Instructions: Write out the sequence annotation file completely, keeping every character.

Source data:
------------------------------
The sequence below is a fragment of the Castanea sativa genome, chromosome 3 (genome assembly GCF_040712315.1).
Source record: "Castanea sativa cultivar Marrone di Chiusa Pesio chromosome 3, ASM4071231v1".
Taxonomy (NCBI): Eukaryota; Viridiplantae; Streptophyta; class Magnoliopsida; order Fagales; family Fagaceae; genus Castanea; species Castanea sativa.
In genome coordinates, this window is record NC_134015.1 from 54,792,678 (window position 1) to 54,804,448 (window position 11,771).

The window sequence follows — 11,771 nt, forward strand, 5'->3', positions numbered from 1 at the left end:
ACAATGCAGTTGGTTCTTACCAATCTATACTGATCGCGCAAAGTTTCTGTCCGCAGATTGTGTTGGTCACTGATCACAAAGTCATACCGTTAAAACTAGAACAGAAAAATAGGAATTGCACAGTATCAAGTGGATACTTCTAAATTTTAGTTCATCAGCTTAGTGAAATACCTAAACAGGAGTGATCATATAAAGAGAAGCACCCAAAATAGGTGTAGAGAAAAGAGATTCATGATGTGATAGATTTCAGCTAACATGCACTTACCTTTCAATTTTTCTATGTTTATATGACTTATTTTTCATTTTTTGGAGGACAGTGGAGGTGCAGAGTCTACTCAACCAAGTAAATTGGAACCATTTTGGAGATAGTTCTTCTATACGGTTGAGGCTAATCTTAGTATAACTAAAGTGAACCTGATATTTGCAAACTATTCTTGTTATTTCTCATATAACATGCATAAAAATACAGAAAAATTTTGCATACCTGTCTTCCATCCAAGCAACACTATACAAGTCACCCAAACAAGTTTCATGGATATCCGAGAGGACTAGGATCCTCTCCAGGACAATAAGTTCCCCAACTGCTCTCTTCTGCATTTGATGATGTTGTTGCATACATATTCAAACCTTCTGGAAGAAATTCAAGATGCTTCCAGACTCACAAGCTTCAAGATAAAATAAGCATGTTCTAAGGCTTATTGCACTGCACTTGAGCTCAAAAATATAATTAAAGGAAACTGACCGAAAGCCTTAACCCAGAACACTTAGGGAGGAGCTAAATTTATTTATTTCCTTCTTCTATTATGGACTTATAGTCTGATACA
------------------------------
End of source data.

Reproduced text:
The sequence below is a fragment of the Castanea sativa genome, chromosome 3 (genome assembly GCF_040712315.1).
Source record: "Castanea sativa cultivar Marrone di Chiusa Pesio chromosome 3, ASM4071231v1".
Taxonomy (NCBI): Eukaryota; Viridiplantae; Streptophyta; class Magnoliopsida; order Fagales; family Fagaceae; genus Castanea; species Castanea sativa.
In genome coordinates, this window is record NC_134015.1 from 54,792,678 (window position 1) to 54,804,448 (window position 11,771).

The window sequence follows — 11,771 nt, forward strand, 5'->3', positions numbered from 1 at the left end:
ACAATGCAGTTGGTTCTTACCAATCTATACTGATCGCGCAAAGTTTCTGTCCGCAGATTGTGTTGGTCACTGATCACAAAGTCATACCGTTAAAACTAGAACAGAAAAATAGGAATTGCACAGTATCAAGTGGATACTTCTAAATTTTAGTTCATCAGCTTAGTGAAATACCTAAACAGGAGTGATCATATAAAGAGAAGCACCCAAAATAGGTGTAGAGAAAAGAGATTCATGATGTGATAGATTTCAGCTAACATGCACTTACCTTTCAATTTTTCTATGTTTATATGACTTATTTTTCATTTTTTGGAGGACAGTGGAGGTGCAGAGTCTACTCAACCAAGTAAATTGGAACCATTTTGGAGATAGTTCTTCTATACGGTTGAGGCTAATCTTAGTATAACTAAAGTGAACCTGATATTTGCAAACTATTCTTGTTATTTCTCATATAACATGCATAAAAATACAGAAAAATTTTGCATACCTGTCTTCCATCCAAGCAACACTATACAAGTCACCCAAACAAGTTTCATGGATATCCGAGAGGACTAGGATCCTCTCCAGGACAATAAGTTCCCCAACTGCTCTCTTCTGCATTTGATGATGTTGTTGCATACATATTCAAACCTTCTGGAAGAAATTCAAGATGCTTCCAGACTCACAAGCTTCAAGATAAAATAAGCATGTTCTAAGGCTTATTGCACTGCACTTGAGCTCAAAAATATAATTAAAGGAAACTGACCGAAAGCCTTAACCCAGAACACTTAGGGAGGAGCTAAATTTATTTATTTCCTTCTTCTATTATGGACTTATAGTCTGATACA